The government has set out its proposals for implementing the new EU Directive on agency workers. Consultation closes on 31 July and will be followed by consultation on draft regulations and guidance. The government still aims to introduce the legislation to parliament by the end of this parliamentary session, but is seeking views on when it should be brought into force. The latest possible date is December 2011.

The Directive requires agency workers to receive equal treatment compared with permanent employees in terms of working time provisions (hours, breaks, holidays) and pay, but leaves much of the detail to the Member States to determine. The UK government's proposals include:

  • the protection will apply to workers supplied by an employment business to work at an end-user on a temporary basis, but not if they work through a personal service company, under a managed service contract or are genuinely self-employed
  • workers will only be protected after working 12 calendar weeks at the end-user; the clock will be reset only by a break of a specified minimum of more than one week (views are sought on the appropriate length) or by a change to a substantially different role  
  • businesses can pay workers in lieu of contractual holiday entitlements in excess of the statutory minimum, rolled up with pay during the assignment or at its end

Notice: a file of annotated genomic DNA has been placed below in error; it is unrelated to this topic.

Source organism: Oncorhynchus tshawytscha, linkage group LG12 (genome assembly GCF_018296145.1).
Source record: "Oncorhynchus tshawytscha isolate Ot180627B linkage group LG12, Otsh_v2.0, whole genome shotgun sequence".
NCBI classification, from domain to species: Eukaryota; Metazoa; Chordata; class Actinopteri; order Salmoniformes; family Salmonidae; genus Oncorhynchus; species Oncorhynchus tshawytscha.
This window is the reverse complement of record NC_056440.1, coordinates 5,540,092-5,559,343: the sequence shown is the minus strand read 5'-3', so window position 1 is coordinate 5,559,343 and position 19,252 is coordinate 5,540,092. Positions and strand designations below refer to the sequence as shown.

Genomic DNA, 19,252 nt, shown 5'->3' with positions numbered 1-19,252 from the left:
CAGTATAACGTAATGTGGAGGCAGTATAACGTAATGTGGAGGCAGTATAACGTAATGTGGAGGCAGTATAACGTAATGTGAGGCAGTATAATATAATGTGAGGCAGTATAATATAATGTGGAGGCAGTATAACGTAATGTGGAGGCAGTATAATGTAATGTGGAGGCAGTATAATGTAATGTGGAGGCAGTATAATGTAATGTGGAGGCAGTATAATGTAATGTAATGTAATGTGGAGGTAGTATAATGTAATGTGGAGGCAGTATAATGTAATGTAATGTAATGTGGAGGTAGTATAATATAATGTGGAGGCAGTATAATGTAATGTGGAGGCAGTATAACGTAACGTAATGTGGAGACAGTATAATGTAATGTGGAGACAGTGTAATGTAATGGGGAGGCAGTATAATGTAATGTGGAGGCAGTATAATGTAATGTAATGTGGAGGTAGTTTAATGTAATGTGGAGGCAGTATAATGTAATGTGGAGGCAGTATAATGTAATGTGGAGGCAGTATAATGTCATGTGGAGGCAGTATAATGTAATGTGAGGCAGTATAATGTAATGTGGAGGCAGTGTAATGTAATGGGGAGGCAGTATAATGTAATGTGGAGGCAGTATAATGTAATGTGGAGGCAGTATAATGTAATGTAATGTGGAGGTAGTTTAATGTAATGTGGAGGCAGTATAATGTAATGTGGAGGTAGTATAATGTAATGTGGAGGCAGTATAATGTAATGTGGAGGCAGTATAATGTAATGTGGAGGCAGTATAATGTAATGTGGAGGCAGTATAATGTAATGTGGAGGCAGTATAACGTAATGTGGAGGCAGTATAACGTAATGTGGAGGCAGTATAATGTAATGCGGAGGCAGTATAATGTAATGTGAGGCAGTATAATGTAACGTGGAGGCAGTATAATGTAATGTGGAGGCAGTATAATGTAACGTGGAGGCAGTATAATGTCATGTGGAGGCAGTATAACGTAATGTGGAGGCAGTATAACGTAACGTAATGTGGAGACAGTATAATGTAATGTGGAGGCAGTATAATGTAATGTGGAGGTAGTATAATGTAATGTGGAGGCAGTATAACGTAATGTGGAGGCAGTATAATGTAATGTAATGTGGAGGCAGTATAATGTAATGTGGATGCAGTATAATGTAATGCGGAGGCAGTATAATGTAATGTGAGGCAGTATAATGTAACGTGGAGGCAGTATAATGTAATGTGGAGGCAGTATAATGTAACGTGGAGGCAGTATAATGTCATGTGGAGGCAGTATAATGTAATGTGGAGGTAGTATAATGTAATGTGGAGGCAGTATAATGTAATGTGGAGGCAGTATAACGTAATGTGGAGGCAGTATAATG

• pay will be defined as basic pay plus other contractual entitlements directly linked to the work undertaken eg, holiday pay, overtime pay, shift allowances, and bonuses related to individual performance such as piece-work bonuses. Other benefits such as pension are excluded (although note that agency workers will have rights to workplace pension saving from 2012 under separate legislation)  
  • the pay protection rights will not apply to workers employed by the employment business who are paid between assignments at a rate which is at least half that paid during their most recent assignment  
  • pregnant employees/new mothers will be entitled to paid time off for ante-natal appointments and to alternative work or paid suspension for the expected length of the assignment if there is a workplace risk to their health and safety  
  • the employment business will be liable for breaches save where they are due to inaccurate information provided by the end-user and the employment business took reasonable steps or best endeavours to obtain accurate details (in which case liability will pass to the end-user)  
  • workers will be able to bring claims in the employment tribunal; they will have a right to request written details about their equal treatment rights from the employment business and tribunals may draw an adverse inference from an inadequate response  
  • responsibility for certain rights applicable from day one of an assignment (eg, access to information about vacancies, to onsite facilities etc) will be the end-user's responsibility  
  • agency workers will count towards the thresholds for employee representation rights at the employment business, not the end-user.